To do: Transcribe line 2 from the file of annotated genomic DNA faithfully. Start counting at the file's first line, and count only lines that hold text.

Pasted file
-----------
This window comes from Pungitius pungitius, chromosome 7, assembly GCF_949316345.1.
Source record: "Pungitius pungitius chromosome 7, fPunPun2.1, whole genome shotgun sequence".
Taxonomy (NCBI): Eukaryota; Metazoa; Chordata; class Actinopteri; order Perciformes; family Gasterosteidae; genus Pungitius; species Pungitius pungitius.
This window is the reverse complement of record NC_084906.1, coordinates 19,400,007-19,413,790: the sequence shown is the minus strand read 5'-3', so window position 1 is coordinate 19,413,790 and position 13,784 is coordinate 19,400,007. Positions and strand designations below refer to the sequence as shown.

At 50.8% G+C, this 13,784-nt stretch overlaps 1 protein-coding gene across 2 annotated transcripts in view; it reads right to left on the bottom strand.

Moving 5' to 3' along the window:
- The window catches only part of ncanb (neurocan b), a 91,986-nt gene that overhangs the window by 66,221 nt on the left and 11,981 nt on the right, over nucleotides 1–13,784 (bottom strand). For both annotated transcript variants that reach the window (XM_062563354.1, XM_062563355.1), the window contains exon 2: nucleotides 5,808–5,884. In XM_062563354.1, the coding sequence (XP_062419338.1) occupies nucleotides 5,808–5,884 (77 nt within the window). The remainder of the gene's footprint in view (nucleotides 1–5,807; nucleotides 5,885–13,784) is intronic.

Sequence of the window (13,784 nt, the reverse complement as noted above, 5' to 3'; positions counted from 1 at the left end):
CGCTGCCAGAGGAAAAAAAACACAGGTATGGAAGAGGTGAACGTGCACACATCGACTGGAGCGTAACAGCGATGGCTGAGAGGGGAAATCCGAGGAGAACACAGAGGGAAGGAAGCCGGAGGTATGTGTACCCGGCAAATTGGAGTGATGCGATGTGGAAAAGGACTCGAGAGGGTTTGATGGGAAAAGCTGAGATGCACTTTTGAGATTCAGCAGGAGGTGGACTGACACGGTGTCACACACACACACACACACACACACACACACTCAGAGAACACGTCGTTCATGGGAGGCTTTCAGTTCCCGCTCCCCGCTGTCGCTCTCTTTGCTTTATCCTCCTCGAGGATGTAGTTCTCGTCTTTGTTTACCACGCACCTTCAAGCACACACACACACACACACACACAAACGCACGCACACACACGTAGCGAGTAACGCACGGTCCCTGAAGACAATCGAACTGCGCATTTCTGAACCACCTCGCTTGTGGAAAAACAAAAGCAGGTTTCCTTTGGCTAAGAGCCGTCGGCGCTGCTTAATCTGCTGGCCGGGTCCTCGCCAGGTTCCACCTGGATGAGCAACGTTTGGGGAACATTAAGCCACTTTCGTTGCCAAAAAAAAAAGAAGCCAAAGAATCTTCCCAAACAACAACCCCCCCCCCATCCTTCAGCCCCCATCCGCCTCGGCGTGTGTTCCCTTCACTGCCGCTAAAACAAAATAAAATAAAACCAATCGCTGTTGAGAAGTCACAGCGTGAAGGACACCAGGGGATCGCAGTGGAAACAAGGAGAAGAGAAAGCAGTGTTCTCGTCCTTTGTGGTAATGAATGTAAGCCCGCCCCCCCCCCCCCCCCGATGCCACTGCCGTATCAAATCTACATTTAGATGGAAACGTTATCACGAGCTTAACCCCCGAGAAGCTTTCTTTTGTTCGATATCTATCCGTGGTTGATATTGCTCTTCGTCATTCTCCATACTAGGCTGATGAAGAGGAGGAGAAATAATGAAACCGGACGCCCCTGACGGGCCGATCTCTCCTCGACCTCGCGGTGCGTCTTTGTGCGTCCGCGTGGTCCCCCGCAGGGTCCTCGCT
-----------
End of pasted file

Source record: "Pungitius pungitius chromosome 7, fPunPun2.1, whole genome shotgun sequence".